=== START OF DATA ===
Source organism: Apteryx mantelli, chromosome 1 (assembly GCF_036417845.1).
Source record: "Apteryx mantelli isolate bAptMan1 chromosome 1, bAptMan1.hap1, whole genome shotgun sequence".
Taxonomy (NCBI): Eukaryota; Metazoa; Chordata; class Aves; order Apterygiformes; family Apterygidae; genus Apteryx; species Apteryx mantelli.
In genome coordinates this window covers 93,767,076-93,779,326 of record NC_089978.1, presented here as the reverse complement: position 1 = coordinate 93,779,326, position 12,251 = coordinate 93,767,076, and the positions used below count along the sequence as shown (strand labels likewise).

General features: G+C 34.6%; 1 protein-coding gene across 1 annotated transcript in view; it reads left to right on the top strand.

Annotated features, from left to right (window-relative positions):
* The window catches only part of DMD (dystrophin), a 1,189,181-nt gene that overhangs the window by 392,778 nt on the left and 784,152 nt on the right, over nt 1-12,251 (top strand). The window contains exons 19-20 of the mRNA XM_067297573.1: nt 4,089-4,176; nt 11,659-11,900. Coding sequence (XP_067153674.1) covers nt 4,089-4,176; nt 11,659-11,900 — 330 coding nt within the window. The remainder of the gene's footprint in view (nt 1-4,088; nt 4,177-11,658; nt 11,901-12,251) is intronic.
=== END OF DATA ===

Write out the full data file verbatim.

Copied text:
Source organism: Apteryx mantelli, chromosome 1 (assembly GCF_036417845.1).
Source record: "Apteryx mantelli isolate bAptMan1 chromosome 1, bAptMan1.hap1, whole genome shotgun sequence".
Taxonomy (NCBI): Eukaryota; Metazoa; Chordata; class Aves; order Apterygiformes; family Apterygidae; genus Apteryx; species Apteryx mantelli.
In genome coordinates this window covers 93,767,076-93,779,326 of record NC_089978.1, presented here as the reverse complement: position 1 = coordinate 93,779,326, position 12,251 = coordinate 93,767,076, and the positions used below count along the sequence as shown (strand labels likewise).

General features: G+C 34.6%; 1 protein-coding gene across 1 annotated transcript in view; it reads left to right on the top strand.

Annotated features, from left to right (window-relative positions):
* The window catches only part of DMD (dystrophin), a 1,189,181-nt gene that overhangs the window by 392,778 nt on the left and 784,152 nt on the right, over nt 1-12,251 (top strand). The window contains exons 19-20 of the mRNA XM_067297573.1: nt 4,089-4,176; nt 11,659-11,900. Coding sequence (XP_067153674.1) covers nt 4,089-4,176; nt 11,659-11,900 — 330 coding nt within the window. The remainder of the gene's footprint in view (nt 1-4,088; nt 4,177-11,658; nt 11,901-12,251) is intronic.